Beck Called Obama A "Racist" With A "Deep-Seated Hatred For White People." Discussing on Fox News' Fox & Friends Obama's response to the arrest of Harvard professor Henry Louis Gates, Beck asserted that Obama has "a deep-seated hatred for white people or the white culture." After being reminded that Obama has numerous white staffers, Beck contradicted himself, stating, "I'm not saying that he doesn't like white people. I'm saying he has a problem," before going on to state, "this guy is, I believe, a racist." [Fox News, Fox & Friends, 7/28/09]
Beck: "[R]acist" Is "Too Small Of A Word" To Describe "Those In Power." Beck said on his Fox News show that "I have learned a lot. We don't need to call people names. We don't have to. Their words are evidence enough. They cannot make the argument in the open. They know no man of any color would choose to be enslaved, so they have to lie, they have to cheat. I don't think that those in power and those who seek even more power are racists, as I have come to understand that 'racist' is too small of a word. I believe these people will enslave any man -- it doesn't matter what color they are." [Fox News, Glenn Beck, 7/26/10]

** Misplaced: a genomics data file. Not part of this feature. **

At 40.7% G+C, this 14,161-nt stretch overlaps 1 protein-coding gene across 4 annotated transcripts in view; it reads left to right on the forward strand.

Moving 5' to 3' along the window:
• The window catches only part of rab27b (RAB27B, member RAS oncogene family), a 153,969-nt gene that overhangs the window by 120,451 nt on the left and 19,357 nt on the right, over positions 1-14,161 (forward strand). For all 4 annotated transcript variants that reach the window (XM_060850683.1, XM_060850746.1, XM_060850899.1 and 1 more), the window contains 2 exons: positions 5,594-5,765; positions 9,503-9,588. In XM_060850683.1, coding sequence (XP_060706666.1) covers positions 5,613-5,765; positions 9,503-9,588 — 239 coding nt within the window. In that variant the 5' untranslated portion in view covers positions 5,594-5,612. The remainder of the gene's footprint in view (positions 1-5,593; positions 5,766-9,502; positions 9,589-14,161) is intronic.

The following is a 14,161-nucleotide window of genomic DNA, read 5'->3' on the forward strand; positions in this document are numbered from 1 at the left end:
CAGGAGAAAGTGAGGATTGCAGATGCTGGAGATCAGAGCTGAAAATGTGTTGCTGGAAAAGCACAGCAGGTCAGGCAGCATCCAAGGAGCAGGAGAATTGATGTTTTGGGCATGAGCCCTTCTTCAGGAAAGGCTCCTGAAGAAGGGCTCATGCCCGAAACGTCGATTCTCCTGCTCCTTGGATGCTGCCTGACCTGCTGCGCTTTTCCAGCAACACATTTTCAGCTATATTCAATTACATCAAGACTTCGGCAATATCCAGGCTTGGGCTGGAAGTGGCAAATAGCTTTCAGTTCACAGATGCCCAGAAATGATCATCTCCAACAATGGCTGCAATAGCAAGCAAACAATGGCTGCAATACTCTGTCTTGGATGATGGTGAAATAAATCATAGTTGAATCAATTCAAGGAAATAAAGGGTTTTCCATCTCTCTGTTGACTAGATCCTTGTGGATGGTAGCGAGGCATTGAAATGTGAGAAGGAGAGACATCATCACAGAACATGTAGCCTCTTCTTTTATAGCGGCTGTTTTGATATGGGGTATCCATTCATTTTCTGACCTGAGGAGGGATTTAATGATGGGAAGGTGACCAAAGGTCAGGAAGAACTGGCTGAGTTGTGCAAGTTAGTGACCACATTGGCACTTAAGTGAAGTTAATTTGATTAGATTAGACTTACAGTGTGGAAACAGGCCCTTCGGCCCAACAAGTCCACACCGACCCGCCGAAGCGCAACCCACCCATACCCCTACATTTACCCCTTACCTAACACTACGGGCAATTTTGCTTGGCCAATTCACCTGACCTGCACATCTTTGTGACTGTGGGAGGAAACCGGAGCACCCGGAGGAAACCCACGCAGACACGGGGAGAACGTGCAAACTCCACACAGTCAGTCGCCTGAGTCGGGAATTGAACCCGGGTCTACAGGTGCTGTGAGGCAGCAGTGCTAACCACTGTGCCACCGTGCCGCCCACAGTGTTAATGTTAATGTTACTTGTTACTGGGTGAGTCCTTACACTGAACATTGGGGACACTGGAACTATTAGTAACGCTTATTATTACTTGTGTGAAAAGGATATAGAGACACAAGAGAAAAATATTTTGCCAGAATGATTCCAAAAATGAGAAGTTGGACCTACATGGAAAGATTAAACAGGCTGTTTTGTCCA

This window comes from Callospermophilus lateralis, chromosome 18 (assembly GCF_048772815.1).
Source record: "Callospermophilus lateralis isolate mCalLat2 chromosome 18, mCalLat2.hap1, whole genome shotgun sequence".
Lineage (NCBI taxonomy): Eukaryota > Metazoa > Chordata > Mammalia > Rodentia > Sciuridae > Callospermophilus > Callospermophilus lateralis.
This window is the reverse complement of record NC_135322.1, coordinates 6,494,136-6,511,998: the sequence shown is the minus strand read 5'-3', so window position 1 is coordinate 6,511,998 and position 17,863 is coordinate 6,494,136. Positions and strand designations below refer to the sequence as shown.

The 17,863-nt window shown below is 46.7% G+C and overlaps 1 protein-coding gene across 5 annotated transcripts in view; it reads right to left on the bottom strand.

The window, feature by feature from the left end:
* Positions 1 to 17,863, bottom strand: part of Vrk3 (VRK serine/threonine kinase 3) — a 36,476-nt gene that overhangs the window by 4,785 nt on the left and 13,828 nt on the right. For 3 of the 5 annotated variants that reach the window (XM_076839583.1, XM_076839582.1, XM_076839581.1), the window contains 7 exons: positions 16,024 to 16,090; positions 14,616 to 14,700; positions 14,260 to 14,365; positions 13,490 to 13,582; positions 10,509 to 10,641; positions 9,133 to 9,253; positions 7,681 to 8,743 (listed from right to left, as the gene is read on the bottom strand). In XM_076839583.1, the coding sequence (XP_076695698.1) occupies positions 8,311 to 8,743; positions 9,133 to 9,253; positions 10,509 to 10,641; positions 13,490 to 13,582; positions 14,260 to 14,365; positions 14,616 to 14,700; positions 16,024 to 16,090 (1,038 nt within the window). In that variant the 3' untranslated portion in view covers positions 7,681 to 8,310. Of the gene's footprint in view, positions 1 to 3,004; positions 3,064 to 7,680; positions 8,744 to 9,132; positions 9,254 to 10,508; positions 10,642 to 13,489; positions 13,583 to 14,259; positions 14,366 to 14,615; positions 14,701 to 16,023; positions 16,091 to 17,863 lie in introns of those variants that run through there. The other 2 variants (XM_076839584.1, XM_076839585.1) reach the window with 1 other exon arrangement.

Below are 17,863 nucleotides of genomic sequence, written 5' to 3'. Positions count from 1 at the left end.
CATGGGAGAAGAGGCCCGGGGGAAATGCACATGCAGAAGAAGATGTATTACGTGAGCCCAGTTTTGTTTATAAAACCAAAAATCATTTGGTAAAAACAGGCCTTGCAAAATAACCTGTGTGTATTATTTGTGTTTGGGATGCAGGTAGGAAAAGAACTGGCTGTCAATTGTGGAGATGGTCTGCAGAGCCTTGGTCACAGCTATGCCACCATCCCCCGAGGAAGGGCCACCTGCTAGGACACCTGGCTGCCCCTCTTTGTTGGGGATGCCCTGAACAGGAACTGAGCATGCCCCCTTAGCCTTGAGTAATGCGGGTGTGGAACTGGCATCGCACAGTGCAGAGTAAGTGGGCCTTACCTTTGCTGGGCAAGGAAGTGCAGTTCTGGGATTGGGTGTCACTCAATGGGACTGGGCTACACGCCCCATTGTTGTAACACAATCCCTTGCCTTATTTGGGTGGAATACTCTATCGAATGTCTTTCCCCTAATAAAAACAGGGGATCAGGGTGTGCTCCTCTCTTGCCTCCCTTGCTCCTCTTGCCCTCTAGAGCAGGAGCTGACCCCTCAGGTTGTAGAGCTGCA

Beck Suggested Obama Doesn't Believe All Men Are Created Equal. After claiming that President Obama "knows" that Arizona police "will act stupidly" and "be racist," Beck asked, "Does he believe that all men are created equal, endowed by their creator with certain inalienable rights?" [Fox News, Glenn Beck, 8/3/10]
Beck Claimed Obama Didn't Want To Meet With BP Chief Because He's A "White CEO," Says Obama's Comments "Sound Like Racism." On his Fox News show, Beck misrepresented comments Obama made during a 1995 interview to claim Obama did not want to meet with BP CEO Tony Hayward because he is a "white CEO" and that Obama's comments were "code language" that "sounds like racism," "stereotyping," and "profiling" [Fox News, Glenn Beck, 6/14/10]